Highly engraved rifle found fame during the days of the plains buffalo hunts

The action of an 1873 pattern Sharps rifle at the National Firearms Museum

Fairfax, Virginia - Almost 3,000 guns are on display at the National Firearms Museum. What you may not know, however, is that a portion of these guns don't actually belong to the NRA. Some are simply on loan. Such is the case for the subject of this week's Curator's Corner — an 1873 pattern Sharps Rifle.

"This rifle has one of the finest engraving and figuring of wood I've ever seen," said Senior Curator Philip Schreier.

More on 1873 pattern Sharps rifle ...

German 9mm has wooden holster that doubles as a shoulder stock

Red 9 Mauser made for the Prussian Army during World War I at the NRA National Firearms Museum

Fairfax, Virginia - The purpose of Curator's Corner on Sportsman Channel's edition of NRANews is to share some of the secrets and wonders often overlooked in the vast collection of the NRA National Firearms Museum. What's in store for this week? How about a wooden-holstered Mauser 9mm from World War I?

"What we have here is a near mint example of a Red 9 Broomhandle," glowed Senior Curator Philip Schreier. "Broomhandle because of the unique shape of the grip."

More on the Prussian Red 9 on Curator's Corner ...

Return of the Winchester 1873 design coming to market by Japanese firm

John Popp and Senior NRA Museum curator Philip Schreier with an 1873 Winchester Rifle

Fairfax, Virginia - Curator's Corner is a journey back in time. A look back at American History with the help of one little tool that made it all possible — firearms. This week, we take that journey back in time with a firearm that's not so old when it comes to production, just in design ... the 1873 Winchester Lever Action Rifle.

More on the return of the Winchester 1873 rifle ...

Fairfax location back in play for firearm focused segment of NRA News on Sportsman Channel

A Mauser Red 9 and the broom handle wooden holster at the National Firearms Museum

Fairfax, Virginia - After spending the past few weeks highlighting guns at NRA's National Sporting Arms Museum at the Bass Pro Shops in Springfield, Missouri, the crew from NRANews returned to National Firearms Museum in Northern Virginia for upcoming episodes of Curator's Corner. Aired Monday afternoons around 5:40pm eastern time on Sportsman Channel, Curator's Corner is a long favorite of most NRANews viewers.

More on the return of Curator's Corner to the NRA Museum in Fairfax ...

Heavy revolver designed by Colt salesman become rare collector's item

Philip Schreier holds a .45 caliber Colt Fitz Special

Fairfax, Virginia - "It is a very special gun. A rare gun. A big gun."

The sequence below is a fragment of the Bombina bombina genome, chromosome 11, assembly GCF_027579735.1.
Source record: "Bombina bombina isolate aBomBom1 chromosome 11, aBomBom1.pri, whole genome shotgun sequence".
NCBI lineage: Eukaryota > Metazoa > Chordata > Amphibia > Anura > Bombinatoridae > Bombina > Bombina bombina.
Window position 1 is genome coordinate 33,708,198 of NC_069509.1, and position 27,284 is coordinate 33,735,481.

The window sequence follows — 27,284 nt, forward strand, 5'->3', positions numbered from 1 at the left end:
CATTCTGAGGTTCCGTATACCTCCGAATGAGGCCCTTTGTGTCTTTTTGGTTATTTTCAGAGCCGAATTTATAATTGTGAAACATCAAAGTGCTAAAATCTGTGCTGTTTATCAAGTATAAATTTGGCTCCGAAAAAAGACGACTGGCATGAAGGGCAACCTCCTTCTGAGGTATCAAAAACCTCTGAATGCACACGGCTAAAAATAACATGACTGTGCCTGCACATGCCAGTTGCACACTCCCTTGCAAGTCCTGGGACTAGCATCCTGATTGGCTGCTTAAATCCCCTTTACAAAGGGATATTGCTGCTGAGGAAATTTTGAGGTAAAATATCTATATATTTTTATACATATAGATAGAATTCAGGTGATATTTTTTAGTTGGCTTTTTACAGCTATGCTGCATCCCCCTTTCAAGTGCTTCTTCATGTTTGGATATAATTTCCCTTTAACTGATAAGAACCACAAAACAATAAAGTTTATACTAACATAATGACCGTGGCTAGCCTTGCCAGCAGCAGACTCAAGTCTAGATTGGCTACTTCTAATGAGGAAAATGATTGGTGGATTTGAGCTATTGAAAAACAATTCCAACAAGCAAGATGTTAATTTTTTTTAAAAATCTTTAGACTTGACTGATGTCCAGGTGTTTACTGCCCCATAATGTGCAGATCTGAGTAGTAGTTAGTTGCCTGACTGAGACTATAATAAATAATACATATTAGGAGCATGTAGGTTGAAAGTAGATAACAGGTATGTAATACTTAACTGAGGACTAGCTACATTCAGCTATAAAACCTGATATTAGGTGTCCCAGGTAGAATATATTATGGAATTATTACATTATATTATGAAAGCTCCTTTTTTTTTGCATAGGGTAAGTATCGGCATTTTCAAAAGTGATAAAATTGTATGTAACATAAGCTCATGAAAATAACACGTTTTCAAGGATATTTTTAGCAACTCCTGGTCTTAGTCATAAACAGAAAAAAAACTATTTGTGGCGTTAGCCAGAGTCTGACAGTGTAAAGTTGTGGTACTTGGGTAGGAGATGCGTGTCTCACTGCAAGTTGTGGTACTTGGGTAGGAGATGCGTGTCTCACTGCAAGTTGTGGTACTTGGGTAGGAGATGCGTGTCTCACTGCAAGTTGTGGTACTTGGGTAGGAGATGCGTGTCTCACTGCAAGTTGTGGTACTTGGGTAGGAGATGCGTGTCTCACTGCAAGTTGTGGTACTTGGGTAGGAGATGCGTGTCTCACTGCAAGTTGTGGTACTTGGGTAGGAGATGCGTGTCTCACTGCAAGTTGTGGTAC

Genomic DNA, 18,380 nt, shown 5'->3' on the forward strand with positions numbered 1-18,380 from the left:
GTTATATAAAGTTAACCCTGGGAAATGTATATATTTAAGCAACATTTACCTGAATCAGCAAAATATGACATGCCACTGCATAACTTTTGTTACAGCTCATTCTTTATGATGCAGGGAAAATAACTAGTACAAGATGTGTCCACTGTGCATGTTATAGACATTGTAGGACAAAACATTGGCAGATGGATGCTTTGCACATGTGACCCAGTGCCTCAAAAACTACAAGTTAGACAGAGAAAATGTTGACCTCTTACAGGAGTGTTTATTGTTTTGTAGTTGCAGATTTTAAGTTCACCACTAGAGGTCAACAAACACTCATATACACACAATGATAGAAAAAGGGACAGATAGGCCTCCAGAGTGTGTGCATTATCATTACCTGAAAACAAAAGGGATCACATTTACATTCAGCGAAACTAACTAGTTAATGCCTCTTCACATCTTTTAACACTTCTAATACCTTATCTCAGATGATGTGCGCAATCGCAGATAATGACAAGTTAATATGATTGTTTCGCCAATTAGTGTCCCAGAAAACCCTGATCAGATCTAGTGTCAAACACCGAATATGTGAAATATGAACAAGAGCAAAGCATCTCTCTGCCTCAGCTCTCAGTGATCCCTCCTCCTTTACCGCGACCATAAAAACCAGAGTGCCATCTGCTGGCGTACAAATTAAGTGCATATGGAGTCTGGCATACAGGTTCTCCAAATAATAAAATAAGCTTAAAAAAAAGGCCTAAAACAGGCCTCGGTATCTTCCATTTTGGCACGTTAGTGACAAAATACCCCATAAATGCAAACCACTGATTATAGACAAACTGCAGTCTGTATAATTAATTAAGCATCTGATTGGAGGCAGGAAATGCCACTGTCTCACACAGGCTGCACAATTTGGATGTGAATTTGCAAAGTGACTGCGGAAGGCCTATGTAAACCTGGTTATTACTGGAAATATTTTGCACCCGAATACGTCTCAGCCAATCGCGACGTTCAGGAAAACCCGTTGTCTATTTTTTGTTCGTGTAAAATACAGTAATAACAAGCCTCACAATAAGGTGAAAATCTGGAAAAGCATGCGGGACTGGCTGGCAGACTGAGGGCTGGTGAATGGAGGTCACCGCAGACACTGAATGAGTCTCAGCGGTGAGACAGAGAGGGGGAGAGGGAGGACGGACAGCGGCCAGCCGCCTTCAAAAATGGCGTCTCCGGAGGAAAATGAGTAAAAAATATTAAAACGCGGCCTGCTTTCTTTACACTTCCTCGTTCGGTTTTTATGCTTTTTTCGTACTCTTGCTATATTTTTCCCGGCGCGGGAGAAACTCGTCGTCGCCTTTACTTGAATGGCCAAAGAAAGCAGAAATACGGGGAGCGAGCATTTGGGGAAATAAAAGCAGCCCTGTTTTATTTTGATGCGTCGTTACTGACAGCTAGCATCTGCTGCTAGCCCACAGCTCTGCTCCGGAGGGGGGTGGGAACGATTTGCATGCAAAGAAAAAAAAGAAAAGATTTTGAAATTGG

That's what Senior National Firearms Museum Curator Philip Schreier had to say about the subject of today's Curator's Corner episode on NRANews.

More on Colt's Fitz Special this afternoon on the Sportsman Channel ...

Aluminum frame provides lighter weight, greater recoil for Colt Detective Special

Aluminum based Colt Cobra Revolver from the NRA Museum

Fairfax, Virginia - You can't always tell the difference between guns by looking. Sure, there are different screws on the frame, checkering on the stock, sight height, etc... But sometimes you need more than a look.

Sometimes you need to pick it up.

More on the Colt Cobra Revolver on NRANews ...

See British made Calisher-Terry Carbine on Sportsman Channel this afternoon

British Calisher & Terry 'door bolt' breech-loading carbine

Fairfax, Virginia - The battle of Gettysburg was fought from July 1 through July 3 in 1863. Three days that would result in the bloodies battle ever fought on American soil. So today, the 150th Anniversary of that battle, NRANews looks into one of the more popular firearms used in the battle. The British Calisher & Terry 'door bolt' breech-loading carbine.

"It was imported during the war for the Confederacy and made famous by Jeb Stuart," said Philip Schreier, Senior Curator for the National Firearms Museum. "But they probably saw their widest use during the Māori Wars of New Zealand in the 1860s."

More on the Calisher & Terry Breech Loading Carbine ...

Pre and Post-World War II Detective Specials come with special nuances

Two different versions of Colt's Detective Specials at the NRA Museum in Fairfax

Fairfax, Virginia - Telling the difference between first issue, second issue and third issues Colt Detective Specials isn't a easy task. Not everyone appreciates the slight yet significant differences between the three. That's why we have Phil.

And that's why the crew over at NRANews keeps bringing Phil back for their regular Monday afternoon segments of Curator's Corner.

We're talking about Mr. Philip Schreier, Senior Curator for the NRA National Firearms Museum. This week on Curator's Corner, he takes to the Sportsman Channel airwaves to share some of those differences with two Colts in hand.

"First you start off with the square butt revolvers," Schreier started. Last week we looked at a Banker's Special with a square butt. That lasted from 1926/27 until 1933/34. And then they went to what we now recognize as the round butt."

More on the differences found in 1st and 3rd issue Colt Detective Specials ...

1920s era snubnose, Colt Banker's Special, available in three calibers

NRA Senior Curator Philip Schreier holding out a .38 caliber Colt Banker's Special for Curator's Corner on NRANews & Sportsman Channel

Fairfax, Virginia - Sometimes you get caught on a tangent.

Listen to nothing but Nirvana, playing Angry Birds non-stop or a week-long pizza binge. It can happen in any facet of life. If you're a gun collector, for example, you might start focusing on a particular make or model. Over the next few weeks, you'll see such a tangent on Curator's Corner.

More on the Colt Banker's Special revolver on Curator's Corner ...

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